The second sensors 16 may comprise, for example, an accelerometer 16 a, which is of a triaxial type and supplies an accelerometric signal XL[x,y,z] indicating the accelerations acting in the electronic device 10 along the three axes X, Y, Z; and a gyroscope 16 b, which is also of a triaxial type and supplies a gyroscopic signal GY[x,y,z] indicating the angular velocity acting about the three axes X, Y, Z.
The environmental sensors 14 a, 14 b and 14 c supply data in a just one dimension, but these data may be combined so as to provide together a three-dimensional environmental signal, no longer referring to the cartesian axes, but having a structure similar to acceleration XL, angular velocity GY, and magnetic field MAG signals (combined signal PTH).
For this reason, in the following description, the term “datum” will be used, except where otherwise specified, to designate a three-dimensional datum (acceleration datum XL, angular-velocity datum GY, magnetic-field datum MAG, or environmental datum PTH), and the term “dimension” of the three-dimensional datum regards the individual components along the axes X, Y, and Z in the case of the acceleration datum XL, the angular-velocity datum GY, the magnetic-field datum MAG, and the pressure, temperature, or humidity signals in the case of the environmental datum PTH.
Obviously, the structure described is provided only by way of example, and different signals, in a number greater or smaller than what is illustrated in FIGS. 5A-5C, may be detected by the sensors 14, 16 and/or the signals may have a different number of dimensions.
Hereinafter, it is assumed that signals XL, GY, MG, and PTH supplied by the sensors 14-16 are already discretized and digitalized and that the environmental sensors 14 b-14 d managing unit (in the application processor 11, or in the sensor hub 27 or 42) receives the “one-dimensional” data of the environmental sensors 14 b-14 d and combines them to obtain a “three-dimensional” environmental datum, as discussed above, in a known way.
The signals XL, GY, MAG, and PTH may have discrete probability distributions. For instance, when the electronic device 10 remains stationary, resting on a table or other surface for a certain time, the signals acquired by the sensors 14, 16, and thus the data received by the application processor 11 or by the interface 12, 25 or 40 remain the same or substantially the same for long periods of time.
The repetitive data acquired by the application processor 11 or by the interface 12, 25, or 40 may thus be encoded in a compressed way, as difference with respect to the previous homologous datum, if the difference is less than a preset threshold, associating a compression tag, indicating whether the saved datum is compressed or not.
In the considered example, and in a non-limiting way, it is assumed that the device 10 has the architecture of FIG. 5C, and that the sensor hub 42 acquires signals XL, GY, MG, P, T, and H from the sensors 14, 16 and organizes them preliminarily, to be saved in the data memory 44, on six bytes formed by three pairs of bytes, where each pair of bytes represents the input data referring to one of the three axes X, Y, Z for each of the signals XL, GY, MG and/or the input data referring to the signals P, T, or H for the combined signal PTH, which includes a compression-tag bit. In this way, two bytes encode the datum measured for the axis X or a first environmental signal, two bytes encode the datum measured for the axis Y or a second environmental signal, and two bytes encode the datum measured for the axis Z or a third environmental signal.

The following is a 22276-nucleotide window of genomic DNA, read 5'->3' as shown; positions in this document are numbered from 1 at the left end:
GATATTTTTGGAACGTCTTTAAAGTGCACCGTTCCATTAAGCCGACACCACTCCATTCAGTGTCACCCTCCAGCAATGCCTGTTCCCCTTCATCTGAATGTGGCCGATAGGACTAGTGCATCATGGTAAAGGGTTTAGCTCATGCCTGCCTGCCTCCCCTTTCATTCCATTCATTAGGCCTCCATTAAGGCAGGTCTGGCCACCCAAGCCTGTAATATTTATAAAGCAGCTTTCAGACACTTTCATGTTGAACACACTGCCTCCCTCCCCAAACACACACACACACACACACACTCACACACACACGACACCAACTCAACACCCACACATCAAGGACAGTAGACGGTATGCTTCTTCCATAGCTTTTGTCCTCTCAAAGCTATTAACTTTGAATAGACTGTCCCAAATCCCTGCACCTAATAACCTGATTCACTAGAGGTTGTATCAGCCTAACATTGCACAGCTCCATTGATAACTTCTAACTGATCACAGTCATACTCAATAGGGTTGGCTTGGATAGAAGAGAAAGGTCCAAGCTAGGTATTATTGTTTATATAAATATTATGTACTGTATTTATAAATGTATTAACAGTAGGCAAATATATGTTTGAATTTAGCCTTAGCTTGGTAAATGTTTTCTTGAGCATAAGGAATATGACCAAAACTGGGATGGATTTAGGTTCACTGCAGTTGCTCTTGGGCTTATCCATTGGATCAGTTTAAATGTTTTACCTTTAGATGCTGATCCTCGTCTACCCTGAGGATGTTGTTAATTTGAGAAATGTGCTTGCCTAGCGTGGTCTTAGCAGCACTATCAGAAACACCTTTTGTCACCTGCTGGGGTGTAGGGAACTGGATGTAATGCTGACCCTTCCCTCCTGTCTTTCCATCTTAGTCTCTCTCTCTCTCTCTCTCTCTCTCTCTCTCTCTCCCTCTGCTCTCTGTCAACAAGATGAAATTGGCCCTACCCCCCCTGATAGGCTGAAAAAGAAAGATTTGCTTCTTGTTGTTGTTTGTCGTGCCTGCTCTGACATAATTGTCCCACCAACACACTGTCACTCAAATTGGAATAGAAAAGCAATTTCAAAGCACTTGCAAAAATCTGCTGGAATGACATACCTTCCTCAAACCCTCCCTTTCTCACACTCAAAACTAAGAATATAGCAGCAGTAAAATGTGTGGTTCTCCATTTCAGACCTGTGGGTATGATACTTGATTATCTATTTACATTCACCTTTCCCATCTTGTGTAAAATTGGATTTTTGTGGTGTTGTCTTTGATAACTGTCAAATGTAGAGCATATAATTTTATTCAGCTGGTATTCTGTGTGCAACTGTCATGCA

FIG. 6A shows an exemplary organization of the data to be stored in a non-compressed way in the data memory 44, according to the above. In the illustrated embodiment, the input datum (for example, regarding the i-th accelerometric signal XL) is encoded with fifteen data bits and one tag bit for each axis so that the triad of values associated to the three-dimensional datum measured in each cycle, for each three-dimensional signal (whether simple or combined, as for the environmental signal PTH) is encoded in non-compressed form in three pairs of bytes, i.e., forty-eight bits. In the illustrated embodiment, the compression tag T is arranged after the fifteen bits of the one-dimensional datum, but could be arranged before.
FIG. 6B shows, instead, the organization of the compressed data via five bits for each dimension so that the three-dimensional datum in the compressed form (with reference to the i-th accelerometric signal XL) that includes just one bit for the compression tag, may be saved in two bytes (sixteen bits). In this way, storing a compressed datum in the data memory 44 requires a space three times smaller than a non-compressed datum.
Once again by way of example, it is assumed that the sensors 14, 16 work at different ODRs (Output Data Rates), for example submultiples of a maximum ODR. For instance, the accelerometer 16 a may work at 100 Hz, the gyroscope 16 b may work at 200 Hz, the magnetometer 14 a may work at 50 Hz, and the environmental sensors 14 b-14 d may work at 25 Hz. It is further assumed that the data of the sensors 14, 16 are simultaneously supplied to the compression unit 43 so as to be synchronous, although they may not always be present simultaneously.
According to a possible implementation, the data of the sensors 14, 16 are saved at a rate equal to the least common multiple between the ODRs of the different sensors. Thus, in the example indicated above, the data memory 44 is updated at the frequency of 200 Hz, with DSCs (Data-Storing Cycles) every 5 ms.